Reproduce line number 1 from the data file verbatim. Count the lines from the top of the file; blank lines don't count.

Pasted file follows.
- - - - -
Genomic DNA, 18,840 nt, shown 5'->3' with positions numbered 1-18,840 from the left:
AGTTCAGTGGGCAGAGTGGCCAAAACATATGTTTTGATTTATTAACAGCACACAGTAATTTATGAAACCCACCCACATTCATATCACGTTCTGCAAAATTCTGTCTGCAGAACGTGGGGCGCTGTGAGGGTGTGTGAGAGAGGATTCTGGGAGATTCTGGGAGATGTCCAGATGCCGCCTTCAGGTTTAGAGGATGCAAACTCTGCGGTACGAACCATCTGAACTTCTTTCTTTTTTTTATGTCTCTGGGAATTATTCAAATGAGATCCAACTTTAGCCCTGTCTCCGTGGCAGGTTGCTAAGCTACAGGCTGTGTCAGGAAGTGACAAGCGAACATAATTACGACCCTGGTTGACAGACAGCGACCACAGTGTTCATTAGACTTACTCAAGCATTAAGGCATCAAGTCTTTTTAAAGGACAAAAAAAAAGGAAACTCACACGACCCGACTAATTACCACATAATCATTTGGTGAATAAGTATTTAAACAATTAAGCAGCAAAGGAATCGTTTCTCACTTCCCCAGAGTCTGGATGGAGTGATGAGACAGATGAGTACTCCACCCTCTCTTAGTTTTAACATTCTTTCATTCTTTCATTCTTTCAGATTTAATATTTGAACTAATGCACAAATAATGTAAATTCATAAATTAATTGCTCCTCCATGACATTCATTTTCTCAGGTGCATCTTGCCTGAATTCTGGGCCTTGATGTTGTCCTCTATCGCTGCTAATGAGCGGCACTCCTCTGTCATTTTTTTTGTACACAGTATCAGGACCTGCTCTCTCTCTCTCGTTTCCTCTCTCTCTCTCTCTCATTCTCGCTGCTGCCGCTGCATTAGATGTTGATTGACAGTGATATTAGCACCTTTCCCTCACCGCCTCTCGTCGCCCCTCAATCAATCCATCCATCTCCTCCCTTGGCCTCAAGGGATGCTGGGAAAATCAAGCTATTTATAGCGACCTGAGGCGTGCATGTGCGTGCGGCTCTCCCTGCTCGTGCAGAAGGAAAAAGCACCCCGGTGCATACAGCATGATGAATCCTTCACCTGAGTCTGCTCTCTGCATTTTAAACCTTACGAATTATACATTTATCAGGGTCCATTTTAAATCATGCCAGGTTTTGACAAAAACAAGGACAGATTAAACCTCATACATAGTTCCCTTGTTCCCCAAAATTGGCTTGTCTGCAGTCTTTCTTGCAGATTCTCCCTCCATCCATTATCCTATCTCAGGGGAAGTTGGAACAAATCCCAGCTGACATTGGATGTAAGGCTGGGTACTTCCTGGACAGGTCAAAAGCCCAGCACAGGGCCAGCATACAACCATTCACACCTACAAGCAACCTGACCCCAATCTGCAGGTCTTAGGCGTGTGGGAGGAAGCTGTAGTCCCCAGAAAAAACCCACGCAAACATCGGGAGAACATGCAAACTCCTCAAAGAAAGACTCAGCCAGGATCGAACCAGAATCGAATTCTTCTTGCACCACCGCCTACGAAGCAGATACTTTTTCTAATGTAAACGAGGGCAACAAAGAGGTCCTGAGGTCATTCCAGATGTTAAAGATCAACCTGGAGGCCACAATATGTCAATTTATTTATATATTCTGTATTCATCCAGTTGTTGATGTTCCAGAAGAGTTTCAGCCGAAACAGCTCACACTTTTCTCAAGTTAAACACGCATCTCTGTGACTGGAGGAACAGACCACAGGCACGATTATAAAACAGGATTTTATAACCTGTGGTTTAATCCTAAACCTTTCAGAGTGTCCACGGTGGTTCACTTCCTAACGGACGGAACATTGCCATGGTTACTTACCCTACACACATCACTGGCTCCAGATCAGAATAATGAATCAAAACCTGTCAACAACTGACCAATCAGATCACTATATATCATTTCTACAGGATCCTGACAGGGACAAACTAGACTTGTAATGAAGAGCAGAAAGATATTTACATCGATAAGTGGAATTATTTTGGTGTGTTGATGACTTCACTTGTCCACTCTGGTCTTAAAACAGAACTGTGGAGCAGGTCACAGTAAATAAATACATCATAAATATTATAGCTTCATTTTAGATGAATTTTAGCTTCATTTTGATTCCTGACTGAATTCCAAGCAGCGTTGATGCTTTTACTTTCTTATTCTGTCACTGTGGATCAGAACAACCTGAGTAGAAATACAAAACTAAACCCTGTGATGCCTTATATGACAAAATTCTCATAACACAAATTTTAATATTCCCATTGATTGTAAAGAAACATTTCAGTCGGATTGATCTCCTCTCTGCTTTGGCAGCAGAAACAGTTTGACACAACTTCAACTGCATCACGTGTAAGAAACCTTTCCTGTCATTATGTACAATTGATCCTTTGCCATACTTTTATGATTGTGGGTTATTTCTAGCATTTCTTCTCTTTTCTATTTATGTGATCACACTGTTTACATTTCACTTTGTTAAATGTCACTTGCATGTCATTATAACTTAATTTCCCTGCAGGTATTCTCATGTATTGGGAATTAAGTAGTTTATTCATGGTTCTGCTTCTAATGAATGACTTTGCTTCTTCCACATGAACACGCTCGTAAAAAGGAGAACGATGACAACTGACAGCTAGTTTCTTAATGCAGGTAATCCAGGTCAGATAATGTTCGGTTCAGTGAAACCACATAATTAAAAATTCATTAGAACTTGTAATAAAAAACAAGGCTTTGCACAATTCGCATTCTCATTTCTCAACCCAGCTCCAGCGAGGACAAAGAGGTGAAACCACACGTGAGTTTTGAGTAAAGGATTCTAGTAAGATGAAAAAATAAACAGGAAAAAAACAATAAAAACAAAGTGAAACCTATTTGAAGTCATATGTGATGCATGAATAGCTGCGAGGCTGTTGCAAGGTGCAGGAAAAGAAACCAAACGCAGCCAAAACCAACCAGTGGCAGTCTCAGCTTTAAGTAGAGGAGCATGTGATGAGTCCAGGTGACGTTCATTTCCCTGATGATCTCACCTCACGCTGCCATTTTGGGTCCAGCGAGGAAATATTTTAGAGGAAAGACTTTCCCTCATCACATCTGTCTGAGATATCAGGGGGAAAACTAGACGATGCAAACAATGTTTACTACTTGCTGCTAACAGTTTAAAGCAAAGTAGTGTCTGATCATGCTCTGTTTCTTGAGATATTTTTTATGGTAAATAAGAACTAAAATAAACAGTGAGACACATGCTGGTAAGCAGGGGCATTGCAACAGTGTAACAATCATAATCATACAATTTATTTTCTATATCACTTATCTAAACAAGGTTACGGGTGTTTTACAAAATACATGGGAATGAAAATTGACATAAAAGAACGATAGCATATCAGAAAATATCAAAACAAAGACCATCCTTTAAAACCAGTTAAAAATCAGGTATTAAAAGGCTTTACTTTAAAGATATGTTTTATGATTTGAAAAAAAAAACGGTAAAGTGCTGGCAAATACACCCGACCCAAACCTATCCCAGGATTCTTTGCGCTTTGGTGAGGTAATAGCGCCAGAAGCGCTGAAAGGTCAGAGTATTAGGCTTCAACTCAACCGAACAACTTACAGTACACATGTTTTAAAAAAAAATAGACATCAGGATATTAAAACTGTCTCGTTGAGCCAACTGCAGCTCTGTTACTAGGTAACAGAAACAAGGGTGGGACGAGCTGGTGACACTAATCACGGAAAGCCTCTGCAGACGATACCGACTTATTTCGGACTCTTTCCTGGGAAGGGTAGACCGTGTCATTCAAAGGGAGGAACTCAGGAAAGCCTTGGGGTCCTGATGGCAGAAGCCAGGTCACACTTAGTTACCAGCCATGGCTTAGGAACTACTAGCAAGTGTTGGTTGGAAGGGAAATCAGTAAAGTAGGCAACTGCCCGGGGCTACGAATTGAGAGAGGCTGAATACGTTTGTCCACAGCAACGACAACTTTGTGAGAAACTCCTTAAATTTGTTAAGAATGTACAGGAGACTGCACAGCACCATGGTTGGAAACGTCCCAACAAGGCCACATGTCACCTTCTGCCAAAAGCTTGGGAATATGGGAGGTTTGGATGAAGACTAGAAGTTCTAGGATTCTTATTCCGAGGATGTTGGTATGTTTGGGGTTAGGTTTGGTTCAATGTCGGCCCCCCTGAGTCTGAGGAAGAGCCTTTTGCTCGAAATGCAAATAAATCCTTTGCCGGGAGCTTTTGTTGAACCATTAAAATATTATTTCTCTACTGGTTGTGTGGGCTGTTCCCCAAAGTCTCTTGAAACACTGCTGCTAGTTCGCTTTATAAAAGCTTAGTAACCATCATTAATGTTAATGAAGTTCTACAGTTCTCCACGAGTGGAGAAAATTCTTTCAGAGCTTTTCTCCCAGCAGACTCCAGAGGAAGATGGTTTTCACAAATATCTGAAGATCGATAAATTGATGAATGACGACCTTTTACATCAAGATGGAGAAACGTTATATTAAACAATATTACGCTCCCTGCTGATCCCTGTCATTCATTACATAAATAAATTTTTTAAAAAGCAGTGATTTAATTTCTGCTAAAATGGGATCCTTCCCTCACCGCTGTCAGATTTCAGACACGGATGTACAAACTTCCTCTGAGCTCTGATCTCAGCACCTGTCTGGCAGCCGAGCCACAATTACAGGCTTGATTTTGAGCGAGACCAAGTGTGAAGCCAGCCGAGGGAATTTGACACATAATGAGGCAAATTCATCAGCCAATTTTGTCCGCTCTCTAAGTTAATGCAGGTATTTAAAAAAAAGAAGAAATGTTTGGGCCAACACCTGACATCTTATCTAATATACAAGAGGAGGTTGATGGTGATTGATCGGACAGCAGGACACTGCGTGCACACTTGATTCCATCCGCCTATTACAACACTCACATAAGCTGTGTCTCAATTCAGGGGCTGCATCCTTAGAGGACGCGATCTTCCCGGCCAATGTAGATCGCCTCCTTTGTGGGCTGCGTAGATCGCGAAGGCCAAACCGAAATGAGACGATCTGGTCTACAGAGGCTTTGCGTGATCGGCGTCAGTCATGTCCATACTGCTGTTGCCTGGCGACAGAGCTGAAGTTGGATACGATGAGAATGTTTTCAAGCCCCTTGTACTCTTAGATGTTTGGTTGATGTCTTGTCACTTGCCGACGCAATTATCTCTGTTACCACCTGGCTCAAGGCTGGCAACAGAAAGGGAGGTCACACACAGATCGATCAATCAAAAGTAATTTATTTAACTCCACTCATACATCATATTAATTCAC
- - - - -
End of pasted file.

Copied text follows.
Genomic DNA, 18,840 nt, shown 5'->3' with positions numbered 1-18,840 from the left: